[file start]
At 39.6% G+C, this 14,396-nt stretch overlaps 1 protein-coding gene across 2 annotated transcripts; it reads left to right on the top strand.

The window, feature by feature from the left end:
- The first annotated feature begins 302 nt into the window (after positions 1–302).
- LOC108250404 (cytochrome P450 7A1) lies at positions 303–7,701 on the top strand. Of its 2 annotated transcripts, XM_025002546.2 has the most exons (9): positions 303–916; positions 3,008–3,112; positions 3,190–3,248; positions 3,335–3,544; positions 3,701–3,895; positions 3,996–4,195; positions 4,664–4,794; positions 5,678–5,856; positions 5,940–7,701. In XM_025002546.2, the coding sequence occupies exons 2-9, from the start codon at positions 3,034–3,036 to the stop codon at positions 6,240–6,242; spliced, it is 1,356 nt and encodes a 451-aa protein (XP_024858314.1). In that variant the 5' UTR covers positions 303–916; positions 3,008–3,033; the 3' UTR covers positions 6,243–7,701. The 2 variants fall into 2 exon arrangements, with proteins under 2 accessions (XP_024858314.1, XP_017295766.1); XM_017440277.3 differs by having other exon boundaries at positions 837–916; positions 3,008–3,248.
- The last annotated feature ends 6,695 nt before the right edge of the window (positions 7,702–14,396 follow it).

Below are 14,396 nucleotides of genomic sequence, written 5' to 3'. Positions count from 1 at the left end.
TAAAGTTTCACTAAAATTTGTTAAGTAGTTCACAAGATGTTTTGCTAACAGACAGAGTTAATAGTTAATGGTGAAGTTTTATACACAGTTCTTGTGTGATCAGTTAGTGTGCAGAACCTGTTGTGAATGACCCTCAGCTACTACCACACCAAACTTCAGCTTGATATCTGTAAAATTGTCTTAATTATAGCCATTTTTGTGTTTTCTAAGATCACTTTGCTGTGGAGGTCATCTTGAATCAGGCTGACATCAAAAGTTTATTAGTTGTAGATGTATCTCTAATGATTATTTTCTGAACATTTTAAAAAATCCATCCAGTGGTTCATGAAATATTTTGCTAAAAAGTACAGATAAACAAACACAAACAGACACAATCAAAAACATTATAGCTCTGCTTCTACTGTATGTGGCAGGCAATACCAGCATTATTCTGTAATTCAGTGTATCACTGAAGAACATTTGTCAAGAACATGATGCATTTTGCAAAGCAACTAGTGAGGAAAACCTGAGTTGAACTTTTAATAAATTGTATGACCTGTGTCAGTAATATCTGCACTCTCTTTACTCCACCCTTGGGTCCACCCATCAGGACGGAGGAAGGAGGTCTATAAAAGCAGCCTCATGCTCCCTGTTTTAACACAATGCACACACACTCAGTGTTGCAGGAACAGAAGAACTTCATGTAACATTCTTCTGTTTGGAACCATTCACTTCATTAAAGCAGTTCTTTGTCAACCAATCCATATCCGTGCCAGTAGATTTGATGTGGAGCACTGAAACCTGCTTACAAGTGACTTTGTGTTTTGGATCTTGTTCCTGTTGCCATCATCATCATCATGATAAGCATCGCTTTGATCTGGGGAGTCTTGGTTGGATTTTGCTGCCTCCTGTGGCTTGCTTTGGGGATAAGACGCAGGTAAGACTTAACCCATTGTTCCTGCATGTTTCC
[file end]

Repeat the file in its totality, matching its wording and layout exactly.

At 39.6% G+C, this 14,396-nt stretch overlaps 1 protein-coding gene across 2 annotated transcripts; it reads left to right on the top strand.

The window, feature by feature from the left end:
- The first annotated feature begins 302 nt into the window (after positions 1–302).
- LOC108250404 (cytochrome P450 7A1) lies at positions 303–7,701 on the top strand. Of its 2 annotated transcripts, XM_025002546.2 has the most exons (9): positions 303–916; positions 3,008–3,112; positions 3,190–3,248; positions 3,335–3,544; positions 3,701–3,895; positions 3,996–4,195; positions 4,664–4,794; positions 5,678–5,856; positions 5,940–7,701. In XM_025002546.2, the coding sequence occupies exons 2-9, from the start codon at positions 3,034–3,036 to the stop codon at positions 6,240–6,242; spliced, it is 1,356 nt and encodes a 451-aa protein (XP_024858314.1). In that variant the 5' UTR covers positions 303–916; positions 3,008–3,033; the 3' UTR covers positions 6,243–7,701. The 2 variants fall into 2 exon arrangements, with proteins under 2 accessions (XP_024858314.1, XP_017295766.1); XM_017440277.3 differs by having other exon boundaries at positions 837–916; positions 3,008–3,248.
- The last annotated feature ends 6,695 nt before the right edge of the window (positions 7,702–14,396 follow it).

Below are 14,396 nucleotides of genomic sequence, written 5' to 3'. Positions count from 1 at the left end.
TAAAGTTTCACTAAAATTTGTTAAGTAGTTCACAAGATGTTTTGCTAACAGACAGAGTTAATAGTTAATGGTGAAGTTTTATACACAGTTCTTGTGTGATCAGTTAGTGTGCAGAACCTGTTGTGAATGACCCTCAGCTACTACCACACCAAACTTCAGCTTGATATCTGTAAAATTGTCTTAATTATAGCCATTTTTGTGTTTTCTAAGATCACTTTGCTGTGGAGGTCATCTTGAATCAGGCTGACATCAAAAGTTTATTAGTTGTAGATGTATCTCTAATGATTATTTTCTGAACATTTTAAAAAATCCATCCAGTGGTTCATGAAATATTTTGCTAAAAAGTACAGATAAACAAACACAAACAGACACAATCAAAAACATTATAGCTCTGCTTCTACTGTATGTGGCAGGCAATACCAGCATTATTCTGTAATTCAGTGTATCACTGAAGAACATTTGTCAAGAACATGATGCATTTTGCAAAGCAACTAGTGAGGAAAACCTGAGTTGAACTTTTAATAAATTGTATGACCTGTGTCAGTAATATCTGCACTCTCTTTACTCCACCCTTGGGTCCACCCATCAGGACGGAGGAAGGAGGTCTATAAAAGCAGCCTCATGCTCCCTGTTTTAACACAATGCACACACACTCAGTGTTGCAGGAACAGAAGAACTTCATGTAACATTCTTCTGTTTGGAACCATTCACTTCATTAAAGCAGTTCTTTGTCAACCAATCCATATCCGTGCCAGTAGATTTGATGTGGAGCACTGAAACCTGCTTACAAGTGACTTTGTGTTTTGGATCTTGTTCCTGTTGCCATCATCATCATCATGATAAGCATCGCTTTGATCTGGGGAGTCTTGGTTGGATTTTGCTGCCTCCTGTGGCTTGCTTTGGGGATAAGACGCAGGTAAGACTTAACCCATTGTTCCTGCATGTTTCC